Helping communities, especially struggling families is the mission of our community projects.The children of Dorie’s Promise are our highest priority. Through adoption, safe reunification, and community empowerment we’d love to see the number of vulnerable children in Guatemala decrease. Helping communities, especially struggling families is the mission of our community projects. As our mission program has grown we’ve worked hard to become better so that we’re making a positive difference in every community where we work. We’ve learned what helps and how to promote self-reliance and dignity within communities.

One of the biggest differences for us this year has been the addition of a new position, dedicated strictly to managing our community projects and helping us make the best impact with our time, money, and talents. Those who visited Dorie’s Promise this summer had the chance to meet Bertha, our new Community Development Director. She brought together all of the community relationships and the experience of our staff to start building a vision for long-term involvement in communities.

Thanks to the help of our generous trip participants this year, we were able to provide families with these gifts:

  • 213 Water Filters
  • 180 Food Baskets
  • 48 Bunkbeds
  • 17 Pilas
  • 16 Concrete Floors
  • 3 Concrete Stoves
  • 2 Home Repairs
  • 1 Metal House
  • 1 Prefabricated House

Community members work with our teams on projects.Numbers help you understand how much we did but they don’t convey the impact we made in the lives of these families.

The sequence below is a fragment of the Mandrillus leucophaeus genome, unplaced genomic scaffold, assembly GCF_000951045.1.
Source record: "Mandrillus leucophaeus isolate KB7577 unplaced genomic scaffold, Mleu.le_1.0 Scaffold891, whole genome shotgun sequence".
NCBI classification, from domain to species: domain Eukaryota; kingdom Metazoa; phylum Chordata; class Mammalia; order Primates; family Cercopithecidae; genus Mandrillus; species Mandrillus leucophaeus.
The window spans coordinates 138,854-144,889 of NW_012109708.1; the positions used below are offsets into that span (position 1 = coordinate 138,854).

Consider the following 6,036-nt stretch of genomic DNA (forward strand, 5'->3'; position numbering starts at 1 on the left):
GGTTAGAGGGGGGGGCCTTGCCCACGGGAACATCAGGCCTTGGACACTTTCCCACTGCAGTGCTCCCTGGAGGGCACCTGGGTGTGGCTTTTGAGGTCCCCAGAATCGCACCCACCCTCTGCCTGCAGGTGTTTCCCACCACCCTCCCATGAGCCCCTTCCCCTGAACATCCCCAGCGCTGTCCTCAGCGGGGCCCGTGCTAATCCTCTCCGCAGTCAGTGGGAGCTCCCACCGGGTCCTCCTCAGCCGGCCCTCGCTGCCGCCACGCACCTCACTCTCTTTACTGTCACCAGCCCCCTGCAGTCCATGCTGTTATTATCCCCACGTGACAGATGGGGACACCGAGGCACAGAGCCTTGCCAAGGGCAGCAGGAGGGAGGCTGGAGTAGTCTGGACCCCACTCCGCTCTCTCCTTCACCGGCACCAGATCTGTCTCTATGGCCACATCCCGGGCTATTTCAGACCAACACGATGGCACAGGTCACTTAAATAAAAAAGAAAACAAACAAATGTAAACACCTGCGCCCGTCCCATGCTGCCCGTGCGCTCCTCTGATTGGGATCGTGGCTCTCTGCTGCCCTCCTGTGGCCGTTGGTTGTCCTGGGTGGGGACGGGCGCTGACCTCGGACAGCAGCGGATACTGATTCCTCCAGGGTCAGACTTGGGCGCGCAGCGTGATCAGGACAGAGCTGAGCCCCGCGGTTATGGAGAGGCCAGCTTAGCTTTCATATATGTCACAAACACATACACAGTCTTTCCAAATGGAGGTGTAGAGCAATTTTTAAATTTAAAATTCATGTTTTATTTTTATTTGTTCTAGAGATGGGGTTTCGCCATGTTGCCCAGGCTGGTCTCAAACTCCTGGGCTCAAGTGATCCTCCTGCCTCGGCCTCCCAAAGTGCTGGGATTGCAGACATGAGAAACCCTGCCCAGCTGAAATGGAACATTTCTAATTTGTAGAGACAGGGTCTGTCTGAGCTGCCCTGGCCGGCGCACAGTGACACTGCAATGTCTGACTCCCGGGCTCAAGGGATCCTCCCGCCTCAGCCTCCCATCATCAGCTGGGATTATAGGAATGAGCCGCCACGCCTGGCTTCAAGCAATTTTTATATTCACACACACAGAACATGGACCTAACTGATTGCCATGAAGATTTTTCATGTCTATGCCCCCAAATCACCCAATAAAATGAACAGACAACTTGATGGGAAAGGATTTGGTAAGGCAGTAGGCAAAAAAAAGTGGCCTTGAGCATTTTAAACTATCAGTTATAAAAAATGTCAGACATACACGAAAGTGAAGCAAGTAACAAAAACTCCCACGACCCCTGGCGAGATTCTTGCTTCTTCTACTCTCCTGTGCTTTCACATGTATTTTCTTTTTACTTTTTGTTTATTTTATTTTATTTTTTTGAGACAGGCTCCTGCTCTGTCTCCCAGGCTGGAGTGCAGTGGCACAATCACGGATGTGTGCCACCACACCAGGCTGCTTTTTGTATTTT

When we give water filters to families not only do they have clean drinking water in their homes but they also save money otherwise spent on buying water. What if that money could buy food or school supplies? During one visit this summer we were able to surprise a single mother with a food basket. She was completely overwhelmed by our gift. Although she works hard there are times that she struggles just to buy food for her family. Our gift came at a time when she desperately needed help.

We are finally finding our identity as a missions organization. Our experience providing high quality care in our orphan home has taught us a very valuable lesson that we are using to define our community projects.

We are going to do the highest quality projects we are capable of doing with the money, time, and abilities that God provides while empowering local communities and extending dignity to those we serve. This principle is guiding us towards the types of projects we will do in the future and who we work with.